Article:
I think I was moving too fast, and more practically, I was just living too far in the future to stop and enjoy these conversations. I’m not much for Facebook, but I’m just now learning the slow joy of sharing stories with friends from my formative years.
One of the main ingredients in my motivation to retire early was a desire to create a healthier lifestyle. I had periods of focused health improvement over the years. These usually came in the wake of poor health due in part to stress and demanding schedules. I tended to put the responsibilities of my work over those of my personal health.
In transitioning out of my job, I wanted to get at the root of the stress and eliminate it. I would often feel a physical jolt of cortisol entering my bloodstream on very stressful days. This led to lack of sleep, weight gain, and a host of related nuisance ailments such as an ongoing peripheral neuropathy. All jobs have stress, so I don’t think my situation was all that unique. Even though I loved my job and company, the ever-present alertness on things like data security, complex projects with compressed deadlines, and ensuring everyone was healthy and happy had a way of wearing on me.
My thesis was that if I eliminated the source of the stress then I would take the excess cortisol out of my body and be in a better position to create a new, sustainable, healthy lifestyle.
The results on this front came faster and easier than I predicted. I had set in my mind this concept of a two-year “deep rest” period. I didn’t want to rush into some difficult and unenjoyable diet and routine that I couldn’t sustain. I simply wanted to eliminate the stress and see how my body reacted. Similar to a scientist isolating a single variable in a lab experiment.
In the first six months, I experienced what I now call a 10-10-10 improvement. With little effort I lost ten pounds, my blood pressure came down ten points, and my resting heart rate lowered by ten beats per minute.
In the next 12 months, I put together a more purposeful eating and exercise plan and lost another 12 pounds, improved my blood pressure further, and continued to lower my resting heart rate.
I started by seeing a personal trainer three times a week. I’d ride my bike the two miles from my house to the gym, and that combination of being outside on my bike back and forth to the gym along with the one-on-one training really built an excellent set of habits rather quickly. It was also very nice to have an open schedule and choose times outside of the busiest early morning on-the-way-to-work schedules.
I tackled diet second and began with a lot of fruits and veggies, mostly in fresh homemade juices. I had watched Forks Over Knives and Joe the Juicer from Fat, Sick, and Nearly Dead a few years earlier, so I simply picked that routine back up a few months in to early retirement. My wife and I began shopping together, and I learned to love seeing the rich colors of the produce.
After my six months of de-stressing, I got even more aggressive with my diet by doing a series of juice fasts from three days up to ten-plus days. I also added in the premade five-day Fasting Mimicking Diet from ProLon.
Each time I did more experimentation with diet and forms of exercise, I learned so much about myself and my body. It was helpful to have the time to try different things out and not have to jam the new techniques in between busy work periods. What’s even better, I haven’t had to fight to maintain the results.
I know a lot of people are looking for that one perfect adjustment to make or that one perfect program to follow. For me, it’s more about the experimentation and lifestyle of improvement.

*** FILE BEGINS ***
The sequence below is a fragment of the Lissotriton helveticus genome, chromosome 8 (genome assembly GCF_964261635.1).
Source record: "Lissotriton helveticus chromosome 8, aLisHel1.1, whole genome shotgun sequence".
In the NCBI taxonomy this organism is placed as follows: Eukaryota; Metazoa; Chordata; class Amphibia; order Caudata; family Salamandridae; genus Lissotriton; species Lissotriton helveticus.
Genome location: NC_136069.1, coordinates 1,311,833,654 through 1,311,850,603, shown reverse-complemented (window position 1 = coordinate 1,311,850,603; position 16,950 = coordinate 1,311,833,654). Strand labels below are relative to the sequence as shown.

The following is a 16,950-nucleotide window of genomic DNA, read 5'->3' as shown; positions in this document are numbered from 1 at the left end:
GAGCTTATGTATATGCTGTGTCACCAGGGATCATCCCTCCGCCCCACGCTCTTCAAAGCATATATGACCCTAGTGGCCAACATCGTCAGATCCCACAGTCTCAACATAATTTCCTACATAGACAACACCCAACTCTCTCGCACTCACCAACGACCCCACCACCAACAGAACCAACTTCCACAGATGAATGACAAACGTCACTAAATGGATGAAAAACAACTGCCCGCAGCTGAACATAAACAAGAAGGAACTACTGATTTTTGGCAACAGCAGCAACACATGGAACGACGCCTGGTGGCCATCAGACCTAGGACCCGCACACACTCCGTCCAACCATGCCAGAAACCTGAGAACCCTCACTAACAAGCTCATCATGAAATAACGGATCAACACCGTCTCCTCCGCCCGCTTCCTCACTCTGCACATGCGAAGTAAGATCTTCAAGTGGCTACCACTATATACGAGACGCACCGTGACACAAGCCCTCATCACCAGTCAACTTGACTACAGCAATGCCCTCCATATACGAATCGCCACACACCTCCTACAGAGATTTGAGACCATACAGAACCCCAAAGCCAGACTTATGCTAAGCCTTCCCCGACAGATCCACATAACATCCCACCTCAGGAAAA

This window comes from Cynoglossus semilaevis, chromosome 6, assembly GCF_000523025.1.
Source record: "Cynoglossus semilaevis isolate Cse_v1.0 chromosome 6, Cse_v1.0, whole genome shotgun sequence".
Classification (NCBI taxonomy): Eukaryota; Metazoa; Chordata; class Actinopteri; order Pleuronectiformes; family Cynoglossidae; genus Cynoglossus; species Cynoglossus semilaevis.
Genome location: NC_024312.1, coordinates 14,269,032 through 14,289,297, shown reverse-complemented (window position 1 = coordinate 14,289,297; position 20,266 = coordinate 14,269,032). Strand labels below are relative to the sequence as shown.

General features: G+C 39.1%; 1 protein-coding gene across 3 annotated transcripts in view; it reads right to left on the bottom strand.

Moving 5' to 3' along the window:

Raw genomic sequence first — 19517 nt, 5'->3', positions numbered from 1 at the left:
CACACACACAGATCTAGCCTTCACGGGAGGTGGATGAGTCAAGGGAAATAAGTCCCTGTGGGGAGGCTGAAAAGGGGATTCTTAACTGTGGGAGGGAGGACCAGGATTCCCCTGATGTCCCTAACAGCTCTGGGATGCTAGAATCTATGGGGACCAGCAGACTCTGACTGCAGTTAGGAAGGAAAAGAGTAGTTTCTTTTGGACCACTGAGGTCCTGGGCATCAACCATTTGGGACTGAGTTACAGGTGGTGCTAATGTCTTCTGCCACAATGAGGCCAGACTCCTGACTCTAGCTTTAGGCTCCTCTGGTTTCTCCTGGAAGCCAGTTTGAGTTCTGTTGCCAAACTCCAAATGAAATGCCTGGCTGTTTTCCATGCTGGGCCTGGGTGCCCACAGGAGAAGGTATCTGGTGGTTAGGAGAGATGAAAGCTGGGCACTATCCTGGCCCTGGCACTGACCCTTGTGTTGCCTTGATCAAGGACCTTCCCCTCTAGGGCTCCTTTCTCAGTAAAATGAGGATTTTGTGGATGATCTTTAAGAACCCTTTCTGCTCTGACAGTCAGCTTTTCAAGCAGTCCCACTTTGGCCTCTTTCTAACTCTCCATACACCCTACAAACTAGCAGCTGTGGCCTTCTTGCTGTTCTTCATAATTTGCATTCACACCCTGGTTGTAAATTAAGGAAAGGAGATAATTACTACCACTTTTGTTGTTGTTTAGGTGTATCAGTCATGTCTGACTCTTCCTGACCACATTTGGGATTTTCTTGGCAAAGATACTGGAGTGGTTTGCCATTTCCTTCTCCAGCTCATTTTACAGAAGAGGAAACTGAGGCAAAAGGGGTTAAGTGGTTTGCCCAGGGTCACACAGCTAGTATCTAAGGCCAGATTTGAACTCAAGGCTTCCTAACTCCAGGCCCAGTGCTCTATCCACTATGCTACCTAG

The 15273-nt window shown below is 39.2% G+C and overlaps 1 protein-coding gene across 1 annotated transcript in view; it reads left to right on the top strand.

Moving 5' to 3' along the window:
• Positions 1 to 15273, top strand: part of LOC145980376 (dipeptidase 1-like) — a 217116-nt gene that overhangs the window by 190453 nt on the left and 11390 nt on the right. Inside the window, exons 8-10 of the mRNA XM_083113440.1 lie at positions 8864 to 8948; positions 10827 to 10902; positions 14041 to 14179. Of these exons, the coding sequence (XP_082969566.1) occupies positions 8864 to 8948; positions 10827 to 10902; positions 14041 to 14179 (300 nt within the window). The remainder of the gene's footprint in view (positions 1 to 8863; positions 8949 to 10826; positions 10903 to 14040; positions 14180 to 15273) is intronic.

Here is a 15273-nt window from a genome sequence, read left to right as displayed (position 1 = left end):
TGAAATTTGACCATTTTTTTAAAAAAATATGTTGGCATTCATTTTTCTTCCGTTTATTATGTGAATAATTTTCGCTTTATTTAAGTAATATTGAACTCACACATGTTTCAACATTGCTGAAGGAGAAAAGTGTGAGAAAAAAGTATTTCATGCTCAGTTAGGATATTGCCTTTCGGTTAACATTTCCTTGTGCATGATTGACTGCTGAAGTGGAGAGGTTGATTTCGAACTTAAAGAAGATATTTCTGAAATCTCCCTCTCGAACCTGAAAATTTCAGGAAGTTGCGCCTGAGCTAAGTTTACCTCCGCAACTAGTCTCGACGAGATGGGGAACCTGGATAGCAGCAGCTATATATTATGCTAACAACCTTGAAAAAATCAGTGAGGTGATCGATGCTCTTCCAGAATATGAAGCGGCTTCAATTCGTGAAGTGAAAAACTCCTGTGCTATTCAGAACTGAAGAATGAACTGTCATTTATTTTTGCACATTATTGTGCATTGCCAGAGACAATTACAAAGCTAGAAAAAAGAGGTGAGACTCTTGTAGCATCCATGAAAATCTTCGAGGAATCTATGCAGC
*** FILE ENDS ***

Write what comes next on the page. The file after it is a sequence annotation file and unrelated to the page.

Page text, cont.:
Freedom from Email and Scheduled Events
The most practical thing I wanted to accomplish by retiring early was that I wanted to no longer experience the constant presence of work email and corporate calendared events. If I could wave the proverbial magic wand, I just wanted to drop Microsoft Outlook email and calendar.
If you’ve ever had the fantasy of deleting Microsoft Outlook from your computer and phone, I can affirm here and now that it is indeed as amazing as you imagine it would be. I haven’t used Word, Excel, or Outlook for over 18 months, and it is the gift to your soul that keeps on giving.
My first day of early retirement was January 1, 2018. So for Christmas 2017 I went to the Apple store and bought a new personal iPhone. I had carried a “work phone” for 18 years, and now it was time to set up my post-work routine.
I gift wrapped the iPhone to myself, and on Christmas day I so enjoyed setting it up without any corporate email or calendar. I created new Google accounts, and on Dec. 31, I switched my life over.
Because January 1st is a holiday and businesses and markets are closed, it didn’t feel all that unique; however, when I woke up on January 2nd and held that phone, I felt the relief. I still had the ingrained mental patterns of worrying about the many details of our business and people, but it was pretty wonderful to not have any email, scheduled meetings, calls, or text messages.
Now, over 18 months later, this is still the most noticeable practical benefit of retiring early.
My motivation for early retirement was not so much about traveling the world. My job had a lot of travel to it, and by nature I prefer to be home. I always made time for some great family trips, so I didn’t feel deficient in this area.
That said, you don’t have to read many FIRE blogs to know that travel is a part of the lifestyle. Honestly, I felt like I could’ve actually just sat at home if we didn’t purposefully plan some travel, so we did. And here are some of our experiences so far:
Colorado Mountain Ranch
We packed up the family for an adventure at the Smith Fork Ranch. At 7,000 feet above sea level, the views were spectacular. We rode horses into the nearby national forest’s peaks of nearly 9,000 feet. I highly recommended this experience! 🙂
Thessaloniki and Mount Olympus, Greece